As you might imagine, I do have some questions. Since the narrative in the Bible is only about 2,400 words (and none of them are Noah speaking), I’m curious what inspiration you turned to in order to flesh out your two-hour-and-twenty-minute movie. From my perspective, while there were plenty of curiosities, I felt that you generally kept with the main biblical story up until the flood, but even after the flood (and despite taking a pretty big narrative off-ramp before getting back on the main road of the story), I recognized your attempt to present a Noah laboring under the stress of so many years pursuing what He understood (or thought he understood) about God’s will. In fact, the scene toward the end of the film in which Noah lies drunk in his nakedness made more sense of that particular passage than I had ever seen before on the heels of all he had just been through.

Was there another text or source that you were using? Did the emotion come out of your own past or experiences? Have you felt the kind of blinding psychopathic anger and confusion in your own spiritual journey that you depicted in the film’s abrupt departure from the biblical storyline? It was so different from the scriptural text that I couldn’t help but wonder what might be behind that particular diversion. Because of my own faith and familiarity with the story, I realize there are challenges in telling a story that the audience might already know (and I also realize it’s hard to dramatically top the flooding of the world), but it seemed to me you were going for something particularly deep and emotional in taking Noah’s character down such a cold and dark road of wrath before having him step back into the warmth and light of love. I would love to buy you a cup of coffee and hear more of your thought on that if and when you ever happen to be traveling through Oklahoma City.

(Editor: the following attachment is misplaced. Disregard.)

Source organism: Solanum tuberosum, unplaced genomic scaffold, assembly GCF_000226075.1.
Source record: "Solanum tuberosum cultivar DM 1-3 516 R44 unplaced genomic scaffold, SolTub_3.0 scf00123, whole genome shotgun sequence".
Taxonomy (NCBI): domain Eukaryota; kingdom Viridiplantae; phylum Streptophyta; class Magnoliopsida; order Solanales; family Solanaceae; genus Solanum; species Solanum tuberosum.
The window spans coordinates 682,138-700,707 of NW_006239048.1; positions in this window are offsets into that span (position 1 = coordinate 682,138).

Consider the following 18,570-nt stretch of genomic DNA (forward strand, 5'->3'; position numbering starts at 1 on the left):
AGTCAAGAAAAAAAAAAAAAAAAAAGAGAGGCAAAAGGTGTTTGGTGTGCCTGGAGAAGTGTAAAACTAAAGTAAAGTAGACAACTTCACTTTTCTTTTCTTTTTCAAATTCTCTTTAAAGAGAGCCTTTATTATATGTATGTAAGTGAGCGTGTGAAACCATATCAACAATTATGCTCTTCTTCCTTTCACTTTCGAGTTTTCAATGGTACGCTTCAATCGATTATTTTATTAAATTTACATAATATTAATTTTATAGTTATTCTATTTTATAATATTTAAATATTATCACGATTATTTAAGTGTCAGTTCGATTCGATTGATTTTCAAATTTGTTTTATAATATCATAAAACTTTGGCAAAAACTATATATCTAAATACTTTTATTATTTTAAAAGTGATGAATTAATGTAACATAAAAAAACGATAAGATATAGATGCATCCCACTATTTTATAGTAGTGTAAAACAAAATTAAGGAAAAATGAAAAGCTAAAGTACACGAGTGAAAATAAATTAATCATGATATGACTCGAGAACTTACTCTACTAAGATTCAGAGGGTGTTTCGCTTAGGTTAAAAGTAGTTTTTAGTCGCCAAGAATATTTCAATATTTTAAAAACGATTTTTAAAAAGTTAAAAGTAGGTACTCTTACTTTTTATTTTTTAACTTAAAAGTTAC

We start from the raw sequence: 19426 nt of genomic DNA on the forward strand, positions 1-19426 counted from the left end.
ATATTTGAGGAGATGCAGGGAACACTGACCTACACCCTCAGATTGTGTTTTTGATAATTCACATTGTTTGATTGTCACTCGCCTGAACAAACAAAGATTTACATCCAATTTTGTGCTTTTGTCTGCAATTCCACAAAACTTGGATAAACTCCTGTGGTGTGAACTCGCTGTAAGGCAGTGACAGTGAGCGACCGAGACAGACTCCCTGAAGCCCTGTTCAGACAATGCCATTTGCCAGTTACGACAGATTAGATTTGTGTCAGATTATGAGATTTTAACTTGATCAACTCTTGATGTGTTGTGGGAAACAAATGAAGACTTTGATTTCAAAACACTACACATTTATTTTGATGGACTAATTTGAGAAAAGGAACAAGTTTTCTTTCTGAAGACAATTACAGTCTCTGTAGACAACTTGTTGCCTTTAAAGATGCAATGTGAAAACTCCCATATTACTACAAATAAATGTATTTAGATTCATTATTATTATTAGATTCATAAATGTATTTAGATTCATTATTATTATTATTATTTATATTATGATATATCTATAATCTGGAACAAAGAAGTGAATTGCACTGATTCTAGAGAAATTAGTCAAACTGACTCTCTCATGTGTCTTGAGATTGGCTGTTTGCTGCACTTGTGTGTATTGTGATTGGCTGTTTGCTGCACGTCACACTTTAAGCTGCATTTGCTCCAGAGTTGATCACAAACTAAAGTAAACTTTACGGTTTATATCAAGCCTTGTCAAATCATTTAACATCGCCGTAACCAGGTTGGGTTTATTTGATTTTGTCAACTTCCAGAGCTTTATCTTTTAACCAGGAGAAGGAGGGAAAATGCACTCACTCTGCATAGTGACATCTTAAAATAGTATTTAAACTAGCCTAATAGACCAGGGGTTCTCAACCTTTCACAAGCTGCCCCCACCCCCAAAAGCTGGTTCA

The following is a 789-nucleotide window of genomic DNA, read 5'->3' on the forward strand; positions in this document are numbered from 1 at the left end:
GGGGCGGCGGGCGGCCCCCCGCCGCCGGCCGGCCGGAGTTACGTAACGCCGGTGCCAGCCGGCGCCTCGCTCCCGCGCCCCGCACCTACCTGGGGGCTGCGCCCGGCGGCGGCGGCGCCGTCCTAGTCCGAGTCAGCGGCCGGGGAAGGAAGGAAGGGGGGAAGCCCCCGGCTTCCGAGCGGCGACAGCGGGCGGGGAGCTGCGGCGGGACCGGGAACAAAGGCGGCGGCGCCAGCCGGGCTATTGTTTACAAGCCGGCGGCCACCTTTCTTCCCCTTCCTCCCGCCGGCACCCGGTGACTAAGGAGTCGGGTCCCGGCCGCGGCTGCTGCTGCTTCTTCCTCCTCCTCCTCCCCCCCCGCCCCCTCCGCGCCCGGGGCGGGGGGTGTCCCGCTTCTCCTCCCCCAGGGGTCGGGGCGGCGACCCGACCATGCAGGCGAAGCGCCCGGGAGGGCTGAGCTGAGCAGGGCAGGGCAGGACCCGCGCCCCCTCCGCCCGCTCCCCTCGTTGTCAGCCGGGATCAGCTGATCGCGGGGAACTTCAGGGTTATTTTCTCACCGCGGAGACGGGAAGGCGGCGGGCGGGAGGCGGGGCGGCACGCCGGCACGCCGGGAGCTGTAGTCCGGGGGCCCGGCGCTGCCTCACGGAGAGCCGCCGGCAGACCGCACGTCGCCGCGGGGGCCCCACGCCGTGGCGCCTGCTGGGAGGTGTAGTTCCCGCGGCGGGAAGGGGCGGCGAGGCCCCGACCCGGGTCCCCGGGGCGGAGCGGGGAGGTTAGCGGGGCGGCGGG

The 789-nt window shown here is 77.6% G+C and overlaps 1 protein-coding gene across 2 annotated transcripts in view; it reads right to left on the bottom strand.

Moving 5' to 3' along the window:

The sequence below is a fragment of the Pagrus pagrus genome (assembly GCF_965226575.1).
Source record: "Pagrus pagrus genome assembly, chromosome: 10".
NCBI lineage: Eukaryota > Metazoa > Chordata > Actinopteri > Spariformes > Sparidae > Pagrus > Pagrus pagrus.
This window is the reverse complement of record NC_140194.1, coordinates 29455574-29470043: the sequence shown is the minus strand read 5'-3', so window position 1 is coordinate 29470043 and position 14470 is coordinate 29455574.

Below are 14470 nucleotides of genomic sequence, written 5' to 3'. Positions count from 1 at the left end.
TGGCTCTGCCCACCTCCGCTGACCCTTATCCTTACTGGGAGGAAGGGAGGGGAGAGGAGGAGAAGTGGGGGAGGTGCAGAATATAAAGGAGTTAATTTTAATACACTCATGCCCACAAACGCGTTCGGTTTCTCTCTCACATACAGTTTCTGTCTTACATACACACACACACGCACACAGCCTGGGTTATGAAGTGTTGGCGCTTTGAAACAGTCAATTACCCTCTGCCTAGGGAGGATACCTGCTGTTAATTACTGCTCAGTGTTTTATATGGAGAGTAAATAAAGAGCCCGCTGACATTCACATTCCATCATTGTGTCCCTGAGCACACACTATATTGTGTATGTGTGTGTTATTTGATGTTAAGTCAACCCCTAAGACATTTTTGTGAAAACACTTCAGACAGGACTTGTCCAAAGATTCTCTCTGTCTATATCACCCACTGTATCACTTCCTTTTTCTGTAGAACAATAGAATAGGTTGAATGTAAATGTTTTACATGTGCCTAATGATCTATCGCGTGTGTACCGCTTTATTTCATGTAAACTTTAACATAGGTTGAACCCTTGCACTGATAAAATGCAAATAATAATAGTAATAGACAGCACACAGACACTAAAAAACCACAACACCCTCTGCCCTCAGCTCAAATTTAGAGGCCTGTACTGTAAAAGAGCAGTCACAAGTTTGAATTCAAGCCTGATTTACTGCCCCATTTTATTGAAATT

As I don’t know you personally, I’m not sure how interested you are in some of the controversy your film has caused within the Christian community (not to mention the greater culture at large). While I’m sure the reviews and responses have helped the film’s bottom line, I have to believe that you are at least somewhat interested in what those of us who love the Bible think of your work. Has it been confusing for you when so many people who claim the same (or at least similar) beliefs have had such dissimilar responses to your film? I’m sorry for some of the hurtful things that have been said, as well as for any feelings of being misunderstood you may have as a result. People do strange things when they’re scared or threatened, and I don’t know why some of my fellow Christians have responded out of such blinding fear. (I often wish my fellow believers would get as riled up about some of the awful doctrine and artlessness we’ve put out in the name of “safe for the whole family,” but I digress.) Please forgive us.

I hope that through the preparation for and process of making the film you were able to grow in your understanding of the Creator God and His covenant commitment to mankind – a commitment that includes both a justice so passionate He was willing to destroy everything He had created in order to quell what we had done with it, yet a heart of so much love and mercy that He was not willing to give up on what He has always desired, namely that we would be His people and He would be our God. As mentioned earlier, I saw several glimpses of this recognition of that reality in your film, but I hope it was personal and not just cinematic for you in the midst of making it. Indeed, as scripture says,